Campus comes back to life during the fall after a slow summer semester, and this year the sense of heightened activity is compounded by construction, renovation and change. The following is a collection of hits and misses board members have noted as UTD begins another academic year.
If “whoosh” is the comet spirit sound, then “boo-ish” seems to be a logical antonym.
Whoosh: Portable buildings sometimes make Arts & Humanities and education majors gaze longingly at the swanky School of Management and Engineering buildings, but prioritizing new building space for specialized study in UTD’s traditional areas of strength makes some sense. The new portables will ease some of the crowding issues and will make new ventures, like this semester’s musical, more feasible.
As long as the class of 2022 isn’t still waiting for word of a new A&H building, this seems like a fair solution.
Boo-ish: Some classes are overcrowded, leaving students sitting in the aisles as professors scramble to find different accommodations, if any are available.
We recognize that people want to graduate and that classroom space is at a premium ahead of the Founder’s renovation and new buildings that will open in 2010, but students need to be able to hear and write comfortably. The administration can’t heavily overbook classes then hope that enough students drop the class by midterms.
Whoosh: Even with construction blocking major thoroughfares on campus, UTD is still easier to navigate on foot than many large campuses. Walkways like the one between McDermott Library and the Student Union (SU) have been helpful. The handy driving circle is now open, and the hill at the center is practically begging for a Temoc statue with an eternal flame for hair.
Our hats are off to whoever relocated those portable toilets that were making a crappy impression on everyone entering the Student Union or The Pub.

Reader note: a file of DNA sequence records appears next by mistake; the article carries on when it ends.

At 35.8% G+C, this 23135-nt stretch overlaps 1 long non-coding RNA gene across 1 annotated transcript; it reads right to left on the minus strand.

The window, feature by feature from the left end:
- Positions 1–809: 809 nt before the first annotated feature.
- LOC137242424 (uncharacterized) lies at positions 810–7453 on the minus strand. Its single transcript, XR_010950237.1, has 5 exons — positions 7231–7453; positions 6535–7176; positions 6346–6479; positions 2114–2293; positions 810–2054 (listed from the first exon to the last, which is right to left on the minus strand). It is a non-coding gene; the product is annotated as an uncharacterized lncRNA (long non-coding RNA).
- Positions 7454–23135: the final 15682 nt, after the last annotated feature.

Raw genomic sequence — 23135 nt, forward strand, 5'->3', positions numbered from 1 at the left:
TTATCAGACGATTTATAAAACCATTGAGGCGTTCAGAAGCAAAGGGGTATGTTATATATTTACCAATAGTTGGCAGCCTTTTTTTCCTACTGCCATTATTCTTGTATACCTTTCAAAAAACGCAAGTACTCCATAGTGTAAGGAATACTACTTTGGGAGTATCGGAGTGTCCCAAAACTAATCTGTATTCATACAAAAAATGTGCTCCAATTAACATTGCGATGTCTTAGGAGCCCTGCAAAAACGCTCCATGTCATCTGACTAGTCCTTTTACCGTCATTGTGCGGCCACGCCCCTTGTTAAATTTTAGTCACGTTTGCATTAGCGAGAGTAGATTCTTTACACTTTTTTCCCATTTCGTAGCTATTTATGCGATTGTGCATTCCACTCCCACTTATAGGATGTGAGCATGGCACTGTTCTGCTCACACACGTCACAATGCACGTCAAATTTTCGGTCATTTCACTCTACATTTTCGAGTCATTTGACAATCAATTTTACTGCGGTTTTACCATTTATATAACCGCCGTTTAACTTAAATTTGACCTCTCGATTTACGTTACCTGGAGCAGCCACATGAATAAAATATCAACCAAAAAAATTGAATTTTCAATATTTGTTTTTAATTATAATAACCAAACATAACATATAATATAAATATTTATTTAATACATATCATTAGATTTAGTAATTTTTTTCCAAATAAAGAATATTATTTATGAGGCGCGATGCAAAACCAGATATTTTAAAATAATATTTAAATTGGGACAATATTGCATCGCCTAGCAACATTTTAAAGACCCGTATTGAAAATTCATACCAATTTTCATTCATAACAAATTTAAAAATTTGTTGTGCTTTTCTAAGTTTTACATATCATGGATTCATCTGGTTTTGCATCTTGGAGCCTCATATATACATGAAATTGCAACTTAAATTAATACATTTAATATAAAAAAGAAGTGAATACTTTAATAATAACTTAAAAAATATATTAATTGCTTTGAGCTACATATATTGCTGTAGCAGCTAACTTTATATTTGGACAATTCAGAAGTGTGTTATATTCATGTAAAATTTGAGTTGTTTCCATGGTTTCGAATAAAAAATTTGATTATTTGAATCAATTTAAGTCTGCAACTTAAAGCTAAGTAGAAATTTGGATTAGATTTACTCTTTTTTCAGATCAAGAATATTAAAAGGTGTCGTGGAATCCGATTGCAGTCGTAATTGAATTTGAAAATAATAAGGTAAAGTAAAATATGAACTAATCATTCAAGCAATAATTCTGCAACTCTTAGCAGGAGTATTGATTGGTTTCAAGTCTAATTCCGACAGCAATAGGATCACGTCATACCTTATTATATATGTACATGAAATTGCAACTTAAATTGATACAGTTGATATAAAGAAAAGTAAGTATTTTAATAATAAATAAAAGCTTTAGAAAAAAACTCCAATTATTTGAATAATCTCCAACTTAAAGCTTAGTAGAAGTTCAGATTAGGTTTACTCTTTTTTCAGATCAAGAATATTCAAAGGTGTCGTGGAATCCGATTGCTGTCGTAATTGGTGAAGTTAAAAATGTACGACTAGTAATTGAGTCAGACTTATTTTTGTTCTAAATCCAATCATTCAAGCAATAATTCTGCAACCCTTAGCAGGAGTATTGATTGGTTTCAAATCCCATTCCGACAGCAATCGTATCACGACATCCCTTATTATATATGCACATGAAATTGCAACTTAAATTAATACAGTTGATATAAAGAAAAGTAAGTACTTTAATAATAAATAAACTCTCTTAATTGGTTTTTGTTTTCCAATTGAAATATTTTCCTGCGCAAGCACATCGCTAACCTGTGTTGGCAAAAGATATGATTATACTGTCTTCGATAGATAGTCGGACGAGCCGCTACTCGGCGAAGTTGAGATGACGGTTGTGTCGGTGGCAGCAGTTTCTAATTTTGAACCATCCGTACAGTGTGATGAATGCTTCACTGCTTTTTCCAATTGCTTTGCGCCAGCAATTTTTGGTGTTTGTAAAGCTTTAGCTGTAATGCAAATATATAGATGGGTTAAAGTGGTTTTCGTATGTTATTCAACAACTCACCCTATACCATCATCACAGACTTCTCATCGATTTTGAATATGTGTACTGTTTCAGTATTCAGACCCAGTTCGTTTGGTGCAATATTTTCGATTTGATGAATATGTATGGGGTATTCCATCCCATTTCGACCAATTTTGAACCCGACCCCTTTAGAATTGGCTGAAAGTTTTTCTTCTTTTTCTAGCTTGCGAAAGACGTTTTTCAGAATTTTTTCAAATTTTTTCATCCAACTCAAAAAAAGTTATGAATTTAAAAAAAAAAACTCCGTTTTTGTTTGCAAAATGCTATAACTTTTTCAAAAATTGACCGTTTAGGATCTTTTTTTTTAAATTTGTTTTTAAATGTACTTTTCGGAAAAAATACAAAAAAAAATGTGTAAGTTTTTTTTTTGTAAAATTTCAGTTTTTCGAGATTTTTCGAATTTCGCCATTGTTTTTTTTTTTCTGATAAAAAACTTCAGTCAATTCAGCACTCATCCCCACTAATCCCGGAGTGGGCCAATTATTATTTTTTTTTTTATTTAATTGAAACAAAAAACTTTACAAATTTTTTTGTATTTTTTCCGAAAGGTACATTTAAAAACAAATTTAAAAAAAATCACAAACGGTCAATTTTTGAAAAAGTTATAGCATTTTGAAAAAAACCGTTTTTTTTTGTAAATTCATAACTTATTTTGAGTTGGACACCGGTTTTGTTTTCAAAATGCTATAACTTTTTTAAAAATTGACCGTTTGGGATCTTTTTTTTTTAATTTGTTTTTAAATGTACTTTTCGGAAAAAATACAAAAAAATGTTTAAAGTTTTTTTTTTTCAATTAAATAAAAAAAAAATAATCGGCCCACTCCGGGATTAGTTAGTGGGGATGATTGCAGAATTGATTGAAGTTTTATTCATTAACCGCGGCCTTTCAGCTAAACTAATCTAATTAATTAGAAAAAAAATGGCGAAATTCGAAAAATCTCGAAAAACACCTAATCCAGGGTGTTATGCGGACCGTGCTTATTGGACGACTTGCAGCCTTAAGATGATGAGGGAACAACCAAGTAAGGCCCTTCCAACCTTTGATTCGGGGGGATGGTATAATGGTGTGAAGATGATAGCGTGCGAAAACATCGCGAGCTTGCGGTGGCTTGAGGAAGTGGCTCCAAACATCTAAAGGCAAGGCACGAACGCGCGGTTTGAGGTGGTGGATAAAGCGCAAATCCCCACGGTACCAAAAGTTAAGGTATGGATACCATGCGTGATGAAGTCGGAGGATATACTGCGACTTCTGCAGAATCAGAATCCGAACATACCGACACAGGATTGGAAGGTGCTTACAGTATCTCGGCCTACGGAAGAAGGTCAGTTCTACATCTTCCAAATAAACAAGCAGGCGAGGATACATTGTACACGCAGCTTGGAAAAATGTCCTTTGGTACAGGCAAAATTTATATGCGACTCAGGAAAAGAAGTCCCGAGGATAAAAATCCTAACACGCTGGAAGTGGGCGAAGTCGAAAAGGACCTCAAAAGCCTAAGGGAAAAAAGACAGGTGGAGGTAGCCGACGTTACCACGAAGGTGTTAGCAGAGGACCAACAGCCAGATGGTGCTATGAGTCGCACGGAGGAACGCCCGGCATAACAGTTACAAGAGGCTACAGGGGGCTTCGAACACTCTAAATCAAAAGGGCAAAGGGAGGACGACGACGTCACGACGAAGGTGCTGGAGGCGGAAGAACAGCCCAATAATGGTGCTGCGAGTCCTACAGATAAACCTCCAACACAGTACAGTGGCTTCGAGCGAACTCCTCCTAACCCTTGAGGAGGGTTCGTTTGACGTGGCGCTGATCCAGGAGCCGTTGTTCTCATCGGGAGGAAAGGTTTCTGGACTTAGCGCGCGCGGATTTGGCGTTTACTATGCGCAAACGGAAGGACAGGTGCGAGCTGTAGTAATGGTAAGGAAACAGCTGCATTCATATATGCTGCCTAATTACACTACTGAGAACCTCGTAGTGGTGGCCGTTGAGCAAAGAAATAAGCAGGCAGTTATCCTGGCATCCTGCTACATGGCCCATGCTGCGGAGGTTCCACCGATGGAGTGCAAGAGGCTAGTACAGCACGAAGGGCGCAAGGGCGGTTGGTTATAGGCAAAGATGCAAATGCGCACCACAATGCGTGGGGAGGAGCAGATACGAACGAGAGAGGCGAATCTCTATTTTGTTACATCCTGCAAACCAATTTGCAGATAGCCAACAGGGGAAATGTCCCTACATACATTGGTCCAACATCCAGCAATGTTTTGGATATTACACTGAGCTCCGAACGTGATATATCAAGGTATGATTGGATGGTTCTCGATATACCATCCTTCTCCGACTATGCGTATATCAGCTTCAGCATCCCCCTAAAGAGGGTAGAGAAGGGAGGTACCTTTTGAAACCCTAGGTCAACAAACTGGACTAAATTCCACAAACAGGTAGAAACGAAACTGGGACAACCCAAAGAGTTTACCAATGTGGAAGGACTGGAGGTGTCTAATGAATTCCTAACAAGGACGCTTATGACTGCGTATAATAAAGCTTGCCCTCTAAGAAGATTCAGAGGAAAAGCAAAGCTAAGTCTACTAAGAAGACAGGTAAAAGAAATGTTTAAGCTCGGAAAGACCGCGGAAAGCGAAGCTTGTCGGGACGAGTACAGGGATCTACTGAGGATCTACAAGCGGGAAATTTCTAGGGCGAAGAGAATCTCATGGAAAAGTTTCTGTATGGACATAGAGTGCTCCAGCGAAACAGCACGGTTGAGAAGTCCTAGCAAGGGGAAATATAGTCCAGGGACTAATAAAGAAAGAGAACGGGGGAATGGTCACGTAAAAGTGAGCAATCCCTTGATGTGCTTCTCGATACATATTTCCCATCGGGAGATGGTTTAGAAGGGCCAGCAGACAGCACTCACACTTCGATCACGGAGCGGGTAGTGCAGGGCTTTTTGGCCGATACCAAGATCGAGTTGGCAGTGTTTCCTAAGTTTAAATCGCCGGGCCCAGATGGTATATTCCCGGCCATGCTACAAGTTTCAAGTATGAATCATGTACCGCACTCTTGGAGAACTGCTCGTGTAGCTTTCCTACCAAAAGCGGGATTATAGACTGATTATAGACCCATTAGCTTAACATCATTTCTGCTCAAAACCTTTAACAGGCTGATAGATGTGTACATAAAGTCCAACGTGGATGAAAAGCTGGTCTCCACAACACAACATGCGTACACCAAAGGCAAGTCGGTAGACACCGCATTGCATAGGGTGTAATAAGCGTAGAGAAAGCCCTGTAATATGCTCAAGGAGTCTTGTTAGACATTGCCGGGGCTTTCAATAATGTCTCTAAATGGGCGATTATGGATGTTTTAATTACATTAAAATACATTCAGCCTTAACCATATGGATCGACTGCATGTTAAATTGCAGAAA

Boo-ish: College is all about preparing for a better future, but a few more improvements would help the loud, dusty draught go down more smoothly. Students have been complaining about dilapidated Lot A-D for years.
Even if a large scale refurbishment is slated for those lots, filling big potholes now would be a welcome gesture. Scantron vending machines would be a welcome sight to students trying to make it to the rubble-ensconced UTD Bookstore to get a blue book and make it back to class for a test.
Whoosh: Orion integrates course lookup into the registration process, which streamlines the process of setting a schedule. The new system also takes short term loan applications, which have the power to turn a early semester visit to Financial Aid into a nightmarish wait in line, can now be created instantly online and managed alongside other financial information in Orion.
Boo-ish: Orion is unwieldy and unattractive in its current incarnation. And along with Orion, UTD students may routinely use Galaxy and eLearning, making for a login triathlon each time a student wants to view all of his or her information.
Food & Drink
Whoosh: We’ve heard nothing but good reviews thus far about the food in the new Dining Hall, and a recommendation to pursue a liquor licence in The Pub was endorsed by Academic Senate, 17-1. Our little commuter campus is growing into a full service residential community.
Boo-ish: It’s still hard to get a bite to eat on campus at certain times, particularly on weekends or late in the evening. One of the eateries in the SU needs to stay open until 2 a.m., which is when the building closes.
Plenty of people hang out and work events in the SU until after midnight, but the market for late-night food won’t really grow without sustenance.
Most people who know they can’t catch a late dinner in on campus are going to head home rather than make the trip to their car or residence, get food and come back.
Whoosh: It’s downright cool that UTD President David Daniel professed his love for Temoc at recent appearances and wants to hear more about the love some Comets still harbor for the big blue guy.
More whoosh? During the mascot redesign process, UTD community members were heavily in favor of calling our mascot “Scorch.” Many mentioned a yearning for a more aggressive comet character. So why not add at least one new persona to the lineup? The word “Comets” is plural, and everything else about the school is growing.
While they’re at it, a female representation of comet-ude could be cool — Hailey, anyone? Female and male students alike have worn the costume in support of UTD spirit, and that’s what’s important, but Temoc is often termed male by default.
That seems so last century for a school chasing the future..